As far as museum fashion exhibits go, this summer belonged to Alexander McQueen at the Met. But while I was in Canada I was able to see the Jean Paul Gaultier exhibit at the Montreal Museum of Fine Arts and was completely blown away. It will be traveling to Dallas in November and San Francisco in March of 2012. Run, don't walk.
I was struck by how much of McQueen's collections seemed referential to Gaultier's. Makes sense since Gaultier too was once dubbed fashion’s enfant terrible. He launched his first prêt-à-porter collection way back in 1976. Andy Warhol was among his earliest fans, saying: "I think the way people dress today is a form of artistic expression...Art lies in the way the whole outfit is put together. Take Jean Paul Gaultier. What he does is really art." His work like McQueen's is intellectual, sexually charged, vaguely macabre and often futuristic. It has a point of view. It is art.
The staging of the Gaultier exhibit was equally stunning to McQueen at the Met---room after glorious room of exquisite clothing that you can peep up close and personal. But the Gaultier show had one theatrical advantage: there were 30 animated mannequins who talk and sing in poetic vignettes kinda like that creepy hologram at the end of the Haunted Mansion ride at Disneyland. The faces change expressions and their line of sight randomly shifts down to your eye level so it felt like they were talking to you. OMG, they creeped me out. As a lapsed Catholic, the mannequins in religious, madonna garb were particularly disturbing.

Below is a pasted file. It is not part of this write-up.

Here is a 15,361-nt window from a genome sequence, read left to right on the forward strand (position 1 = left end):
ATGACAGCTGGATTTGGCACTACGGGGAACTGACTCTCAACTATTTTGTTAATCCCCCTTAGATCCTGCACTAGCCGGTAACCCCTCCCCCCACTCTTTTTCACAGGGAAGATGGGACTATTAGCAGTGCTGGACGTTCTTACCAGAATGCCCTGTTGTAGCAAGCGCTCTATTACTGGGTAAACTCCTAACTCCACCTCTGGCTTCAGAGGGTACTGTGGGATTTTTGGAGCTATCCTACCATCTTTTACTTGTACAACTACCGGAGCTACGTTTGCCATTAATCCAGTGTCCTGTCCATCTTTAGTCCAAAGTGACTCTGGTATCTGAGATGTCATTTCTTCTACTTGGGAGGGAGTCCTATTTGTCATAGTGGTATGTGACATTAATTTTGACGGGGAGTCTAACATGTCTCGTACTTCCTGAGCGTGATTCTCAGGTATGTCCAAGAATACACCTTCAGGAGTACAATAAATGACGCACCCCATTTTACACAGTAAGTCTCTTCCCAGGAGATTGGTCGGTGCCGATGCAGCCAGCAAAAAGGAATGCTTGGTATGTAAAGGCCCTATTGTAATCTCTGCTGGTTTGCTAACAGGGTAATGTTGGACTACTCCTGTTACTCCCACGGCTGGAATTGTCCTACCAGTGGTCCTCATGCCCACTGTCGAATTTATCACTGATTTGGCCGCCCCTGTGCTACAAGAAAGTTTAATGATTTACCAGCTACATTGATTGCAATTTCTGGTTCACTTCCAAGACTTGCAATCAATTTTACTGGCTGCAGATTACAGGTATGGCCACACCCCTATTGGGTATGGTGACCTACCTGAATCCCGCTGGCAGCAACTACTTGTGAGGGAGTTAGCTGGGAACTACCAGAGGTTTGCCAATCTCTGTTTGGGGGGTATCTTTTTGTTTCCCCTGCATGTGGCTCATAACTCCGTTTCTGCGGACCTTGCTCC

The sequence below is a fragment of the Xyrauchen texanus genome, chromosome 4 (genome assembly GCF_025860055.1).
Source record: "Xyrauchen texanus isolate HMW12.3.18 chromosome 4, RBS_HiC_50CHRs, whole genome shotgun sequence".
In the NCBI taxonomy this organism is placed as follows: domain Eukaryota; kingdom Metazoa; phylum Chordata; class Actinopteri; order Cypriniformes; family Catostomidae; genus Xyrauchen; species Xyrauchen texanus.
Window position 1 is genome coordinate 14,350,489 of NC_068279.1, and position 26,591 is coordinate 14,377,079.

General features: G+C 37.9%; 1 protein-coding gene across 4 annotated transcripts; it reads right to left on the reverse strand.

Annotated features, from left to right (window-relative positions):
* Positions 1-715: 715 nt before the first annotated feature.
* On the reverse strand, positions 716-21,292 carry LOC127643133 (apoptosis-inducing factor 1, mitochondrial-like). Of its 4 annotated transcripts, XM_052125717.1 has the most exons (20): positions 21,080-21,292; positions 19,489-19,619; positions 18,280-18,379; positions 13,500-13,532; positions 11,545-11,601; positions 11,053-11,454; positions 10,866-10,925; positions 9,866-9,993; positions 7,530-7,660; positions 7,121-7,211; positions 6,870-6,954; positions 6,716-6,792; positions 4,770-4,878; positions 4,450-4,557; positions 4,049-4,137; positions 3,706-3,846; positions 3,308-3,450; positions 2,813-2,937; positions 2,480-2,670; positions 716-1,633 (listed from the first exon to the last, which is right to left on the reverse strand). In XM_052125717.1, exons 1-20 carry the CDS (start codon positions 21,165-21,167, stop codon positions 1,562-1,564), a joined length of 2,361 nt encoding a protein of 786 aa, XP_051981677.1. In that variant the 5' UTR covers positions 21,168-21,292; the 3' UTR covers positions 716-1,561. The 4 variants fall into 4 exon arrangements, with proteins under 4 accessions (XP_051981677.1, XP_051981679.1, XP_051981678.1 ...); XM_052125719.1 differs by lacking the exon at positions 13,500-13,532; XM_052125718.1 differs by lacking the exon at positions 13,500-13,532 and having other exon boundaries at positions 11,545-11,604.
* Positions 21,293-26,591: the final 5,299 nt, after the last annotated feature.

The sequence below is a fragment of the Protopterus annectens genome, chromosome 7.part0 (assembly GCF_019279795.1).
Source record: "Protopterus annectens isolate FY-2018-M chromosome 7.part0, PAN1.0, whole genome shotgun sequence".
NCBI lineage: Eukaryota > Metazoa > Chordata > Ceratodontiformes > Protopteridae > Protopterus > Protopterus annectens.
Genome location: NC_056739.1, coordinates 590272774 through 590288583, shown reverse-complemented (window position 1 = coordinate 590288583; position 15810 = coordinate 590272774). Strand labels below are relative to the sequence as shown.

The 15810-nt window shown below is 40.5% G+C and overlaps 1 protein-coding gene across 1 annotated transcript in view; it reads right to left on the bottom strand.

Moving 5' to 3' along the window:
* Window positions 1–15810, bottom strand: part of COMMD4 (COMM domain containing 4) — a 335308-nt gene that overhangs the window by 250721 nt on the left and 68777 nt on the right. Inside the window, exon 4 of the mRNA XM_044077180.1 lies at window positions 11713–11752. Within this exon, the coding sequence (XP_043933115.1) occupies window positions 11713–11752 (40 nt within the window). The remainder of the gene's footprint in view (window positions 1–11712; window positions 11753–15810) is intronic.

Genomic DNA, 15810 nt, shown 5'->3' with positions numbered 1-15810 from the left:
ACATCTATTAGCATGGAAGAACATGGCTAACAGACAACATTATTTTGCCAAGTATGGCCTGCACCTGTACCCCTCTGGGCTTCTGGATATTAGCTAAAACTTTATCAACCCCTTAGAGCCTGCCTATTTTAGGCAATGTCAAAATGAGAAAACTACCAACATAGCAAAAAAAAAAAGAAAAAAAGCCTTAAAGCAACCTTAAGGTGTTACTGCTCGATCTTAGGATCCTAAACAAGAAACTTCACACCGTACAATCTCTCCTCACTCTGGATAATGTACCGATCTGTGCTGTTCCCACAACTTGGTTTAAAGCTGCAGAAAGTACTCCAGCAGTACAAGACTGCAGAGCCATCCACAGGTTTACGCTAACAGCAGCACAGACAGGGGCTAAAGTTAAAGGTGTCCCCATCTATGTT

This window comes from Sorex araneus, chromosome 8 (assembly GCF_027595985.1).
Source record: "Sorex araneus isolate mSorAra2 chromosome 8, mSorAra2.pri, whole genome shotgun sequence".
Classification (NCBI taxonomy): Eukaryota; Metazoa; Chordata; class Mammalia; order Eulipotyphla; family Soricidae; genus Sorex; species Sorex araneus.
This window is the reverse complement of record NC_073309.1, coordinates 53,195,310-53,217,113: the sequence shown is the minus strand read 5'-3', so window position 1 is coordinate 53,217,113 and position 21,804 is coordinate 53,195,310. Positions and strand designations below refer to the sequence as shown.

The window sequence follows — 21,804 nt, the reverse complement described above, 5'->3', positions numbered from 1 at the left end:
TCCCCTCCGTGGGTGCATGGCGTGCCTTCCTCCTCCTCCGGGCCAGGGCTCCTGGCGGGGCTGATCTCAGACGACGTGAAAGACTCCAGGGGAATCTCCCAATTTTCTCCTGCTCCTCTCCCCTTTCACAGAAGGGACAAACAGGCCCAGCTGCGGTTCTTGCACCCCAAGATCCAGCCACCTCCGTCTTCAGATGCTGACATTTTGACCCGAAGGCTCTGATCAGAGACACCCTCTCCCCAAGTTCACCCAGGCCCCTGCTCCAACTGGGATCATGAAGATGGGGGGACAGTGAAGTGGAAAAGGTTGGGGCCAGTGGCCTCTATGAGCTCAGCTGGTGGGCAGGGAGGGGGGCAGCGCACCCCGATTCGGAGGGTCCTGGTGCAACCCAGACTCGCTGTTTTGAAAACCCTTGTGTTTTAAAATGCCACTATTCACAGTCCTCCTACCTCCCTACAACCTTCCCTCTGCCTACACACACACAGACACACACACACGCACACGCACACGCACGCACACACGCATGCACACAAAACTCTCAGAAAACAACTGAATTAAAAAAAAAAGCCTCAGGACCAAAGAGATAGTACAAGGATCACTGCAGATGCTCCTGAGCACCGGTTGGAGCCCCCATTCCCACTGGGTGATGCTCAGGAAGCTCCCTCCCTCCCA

As a fan of Madonna the whore, the exhibit is a dream. There were all her amazing Gaultier tour costumes (remember when I made my own version for a Madonna costume party!!???) Among the iconic garments, there are these great stories about the women that influenced Gaultier growing up and even the first corset he designed...for his teddy bear.
Gaultier has always used designs to tackle gender and transgender issues through provocative, gender-bending styles. But I think he may not get as much credit as he deserves because he doesn't seem like a particularly serious character. Everything he does has a tongue-in-cheek quality. There's something farcical about it so it's somehow not as threatening. Very Parisian.
Gaultier's love of stripes is also tres French. He says: "I've always loved the graphic and architectural aspects of stripes. My mother dressed me in sailor-striped sweaters. They go with everything, never go out of style and probably never will. There were also other influences: my grandmother, Coco Chanel, Jean Genet, Popeye..." Loooved that there were stripes galore in the gift shop to buy.
Alas I saved my pennies and made due with the free sailor hat everyone got with their exhibit tickets. Made Mr. Diabolina wear one for a picture. He hated every minute of it.
To be even more annoying, I put it back on when we got to the Canadian/American border later that afternoon. Border guy didn't bat an eye. F.
I wish I had had this Gaultier fabulousness to freak him out instead